Analyzing "The Paul Finebaum Show" : sport media and representations of the American South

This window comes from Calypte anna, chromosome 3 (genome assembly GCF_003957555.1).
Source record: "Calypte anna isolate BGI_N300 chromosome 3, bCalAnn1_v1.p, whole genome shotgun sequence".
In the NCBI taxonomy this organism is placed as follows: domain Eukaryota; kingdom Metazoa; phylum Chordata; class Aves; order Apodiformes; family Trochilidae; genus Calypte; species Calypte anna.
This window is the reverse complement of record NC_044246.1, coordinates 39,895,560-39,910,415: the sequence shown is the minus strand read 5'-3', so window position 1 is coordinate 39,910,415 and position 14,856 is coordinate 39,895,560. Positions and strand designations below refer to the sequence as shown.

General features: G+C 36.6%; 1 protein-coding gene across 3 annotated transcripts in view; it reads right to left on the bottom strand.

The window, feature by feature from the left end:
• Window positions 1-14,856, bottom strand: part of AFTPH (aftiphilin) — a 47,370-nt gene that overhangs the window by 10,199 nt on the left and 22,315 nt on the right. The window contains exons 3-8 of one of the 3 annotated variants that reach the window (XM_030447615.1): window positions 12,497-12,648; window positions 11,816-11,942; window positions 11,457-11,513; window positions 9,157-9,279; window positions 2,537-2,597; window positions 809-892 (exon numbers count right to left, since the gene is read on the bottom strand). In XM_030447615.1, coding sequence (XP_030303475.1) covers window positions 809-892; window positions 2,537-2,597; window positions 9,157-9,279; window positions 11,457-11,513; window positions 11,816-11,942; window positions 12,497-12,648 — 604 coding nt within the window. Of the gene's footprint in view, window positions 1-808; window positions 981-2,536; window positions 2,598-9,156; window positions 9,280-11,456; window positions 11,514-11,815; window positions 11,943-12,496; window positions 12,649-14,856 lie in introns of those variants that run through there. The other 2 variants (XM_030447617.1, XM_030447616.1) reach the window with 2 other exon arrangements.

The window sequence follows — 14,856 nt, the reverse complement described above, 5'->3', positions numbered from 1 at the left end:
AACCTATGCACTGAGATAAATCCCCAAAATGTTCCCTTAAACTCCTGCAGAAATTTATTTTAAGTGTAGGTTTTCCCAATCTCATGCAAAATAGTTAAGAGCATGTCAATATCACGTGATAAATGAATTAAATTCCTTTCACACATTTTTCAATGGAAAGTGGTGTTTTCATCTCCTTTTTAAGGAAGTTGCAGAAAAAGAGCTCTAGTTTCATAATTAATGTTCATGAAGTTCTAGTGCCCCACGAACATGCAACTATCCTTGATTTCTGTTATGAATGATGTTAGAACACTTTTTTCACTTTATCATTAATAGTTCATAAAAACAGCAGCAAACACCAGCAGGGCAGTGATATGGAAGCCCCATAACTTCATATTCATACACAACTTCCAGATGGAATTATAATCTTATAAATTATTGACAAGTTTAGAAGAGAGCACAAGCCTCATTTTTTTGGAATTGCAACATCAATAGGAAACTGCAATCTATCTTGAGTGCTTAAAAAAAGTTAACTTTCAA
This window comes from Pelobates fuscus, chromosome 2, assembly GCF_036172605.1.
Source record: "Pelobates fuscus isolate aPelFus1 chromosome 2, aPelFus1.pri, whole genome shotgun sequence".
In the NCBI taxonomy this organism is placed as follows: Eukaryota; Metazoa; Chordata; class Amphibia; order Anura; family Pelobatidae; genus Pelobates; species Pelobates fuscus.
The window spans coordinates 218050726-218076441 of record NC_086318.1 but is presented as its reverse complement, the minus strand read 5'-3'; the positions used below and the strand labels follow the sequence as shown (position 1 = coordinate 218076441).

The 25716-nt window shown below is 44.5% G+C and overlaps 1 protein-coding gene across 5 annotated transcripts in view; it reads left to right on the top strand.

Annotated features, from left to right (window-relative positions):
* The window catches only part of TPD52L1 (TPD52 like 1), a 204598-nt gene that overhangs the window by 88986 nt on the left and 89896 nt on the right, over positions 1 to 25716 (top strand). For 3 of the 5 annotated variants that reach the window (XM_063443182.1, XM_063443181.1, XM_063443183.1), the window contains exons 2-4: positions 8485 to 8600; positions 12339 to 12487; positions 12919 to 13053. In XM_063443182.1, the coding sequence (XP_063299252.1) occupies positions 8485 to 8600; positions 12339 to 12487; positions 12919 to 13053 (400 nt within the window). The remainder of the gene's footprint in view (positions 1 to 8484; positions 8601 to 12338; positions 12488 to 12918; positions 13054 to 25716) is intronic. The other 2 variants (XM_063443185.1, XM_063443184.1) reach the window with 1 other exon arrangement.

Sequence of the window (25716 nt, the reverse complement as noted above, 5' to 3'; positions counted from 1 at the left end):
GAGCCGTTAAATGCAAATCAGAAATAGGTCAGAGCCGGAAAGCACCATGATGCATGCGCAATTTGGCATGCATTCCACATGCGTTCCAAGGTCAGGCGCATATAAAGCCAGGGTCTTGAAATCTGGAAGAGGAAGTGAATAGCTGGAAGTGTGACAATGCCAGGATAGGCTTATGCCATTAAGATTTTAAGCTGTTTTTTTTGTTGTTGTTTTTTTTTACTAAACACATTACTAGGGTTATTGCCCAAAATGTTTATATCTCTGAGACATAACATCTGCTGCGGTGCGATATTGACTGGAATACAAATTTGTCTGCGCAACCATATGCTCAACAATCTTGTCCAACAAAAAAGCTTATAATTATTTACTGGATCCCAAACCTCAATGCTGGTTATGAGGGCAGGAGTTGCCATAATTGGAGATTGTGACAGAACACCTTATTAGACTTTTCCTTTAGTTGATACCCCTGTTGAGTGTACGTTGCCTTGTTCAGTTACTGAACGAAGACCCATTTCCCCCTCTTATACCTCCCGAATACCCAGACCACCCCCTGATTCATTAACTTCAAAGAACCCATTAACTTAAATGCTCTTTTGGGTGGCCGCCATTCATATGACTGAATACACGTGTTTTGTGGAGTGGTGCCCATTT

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The American South has been, historically, a region that is most sharply at odds with the rest of the United States (Grantham, 1994). Stereotypical representations of the South paint the region as backward, racist, unintelligent, lazy, and violent (Jansson, 2003 and 2005). These representations are created and fostered by many representational devices, including sport. Sports in the South, particularly college football and NASCAR, and the representations they create have been studied by many (Newman, 2005; Newman and Giardina, 2008; White, 2010) to reveal that sport and sport media aid in creating these stereotyped images of the American South. With this in mind, this study seeks to examine the critical roles of sport media in representing the American South through Southern football culture. Using Critical Discourse Analysis, it examines the discursive constructions of The Paul Finebaum Show, which is a nationally syndicated radio show that broadcasts daily on ESPN Radio and the SEC Network. Specifically, the theoretical framework of Orientalism (Said, 1978) is employed, and re-adapted in the form of internal Orientalism (Jansson, 2003 and 2005) to investigate the representations of college football fandom of the American South. The purpose is to reveal and critique sport media as a part of contemporary popular culture which participates in the knowledge construction of boundary, identity and culture, producing complex power relationships and stereotypes. This understanding of internal Orientalism is used to explore how Paul Finebaum and his radio show aid in creating an Other of the American South through the radio show's representational power. In particular, three research questions are proposed: 1) What discursive knowledge about the southern college football culture is produced from the Paul Finebaum Show? 2) What specific discursive practices, techniques, and strategies are employed by Paul Finebaum to represent the southern college football culture? 3) Through the representations, how has The Paul Finebaum Show contributed to delineate an internalized Other of the American South in the sport media discourse?